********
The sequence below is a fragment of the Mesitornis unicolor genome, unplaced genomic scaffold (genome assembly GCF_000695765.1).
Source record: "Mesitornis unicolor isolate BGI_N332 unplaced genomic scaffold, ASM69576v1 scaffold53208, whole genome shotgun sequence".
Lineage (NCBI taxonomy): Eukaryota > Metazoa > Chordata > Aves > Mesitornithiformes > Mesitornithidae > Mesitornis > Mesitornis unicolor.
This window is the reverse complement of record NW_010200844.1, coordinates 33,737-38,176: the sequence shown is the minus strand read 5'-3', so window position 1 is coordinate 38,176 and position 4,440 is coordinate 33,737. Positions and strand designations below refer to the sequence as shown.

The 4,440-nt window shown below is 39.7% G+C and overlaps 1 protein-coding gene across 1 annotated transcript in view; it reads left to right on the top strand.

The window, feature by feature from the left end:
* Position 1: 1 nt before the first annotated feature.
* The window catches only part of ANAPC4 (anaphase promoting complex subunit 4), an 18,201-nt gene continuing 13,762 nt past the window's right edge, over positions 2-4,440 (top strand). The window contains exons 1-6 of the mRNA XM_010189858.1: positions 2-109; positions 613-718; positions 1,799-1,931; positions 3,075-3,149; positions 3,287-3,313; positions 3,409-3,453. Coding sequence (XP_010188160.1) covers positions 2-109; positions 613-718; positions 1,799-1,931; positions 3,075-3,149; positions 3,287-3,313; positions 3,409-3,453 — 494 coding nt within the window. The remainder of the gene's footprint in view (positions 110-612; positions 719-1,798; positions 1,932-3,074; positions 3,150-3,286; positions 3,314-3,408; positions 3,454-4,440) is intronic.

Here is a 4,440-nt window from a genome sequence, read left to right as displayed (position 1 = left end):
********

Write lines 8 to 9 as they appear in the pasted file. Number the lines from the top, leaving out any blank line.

* The window catches only part of ANAPC4 (anaphase promoting complex subunit 4), an 18,201-nt gene continuing 13,762 nt past the window's right edge, over positions 2-4,440 (top strand). The window contains exons 1-6 of the mRNA XM_010189858.1: positions 2-109; positions 613-718; positions 1,799-1,931; positions 3,075-3,149; positions 3,287-3,313; positions 3,409-3,453. Coding sequence (XP_010188160.1) covers positions 2-109; positions 613-718; positions 1,799-1,931; positions 3,075-3,149; positions 3,287-3,313; positions 3,409-3,453 — 494 coding nt within the window. The remainder of the gene's footprint in view (positions 110-612; positions 719-1,798; positions 1,932-3,074; positions 3,150-3,286; positions 3,314-3,408; positions 3,454-4,440) is intronic.

Here is a 4,440-nt window from a genome sequence, read left to right as displayed (position 1 = left end):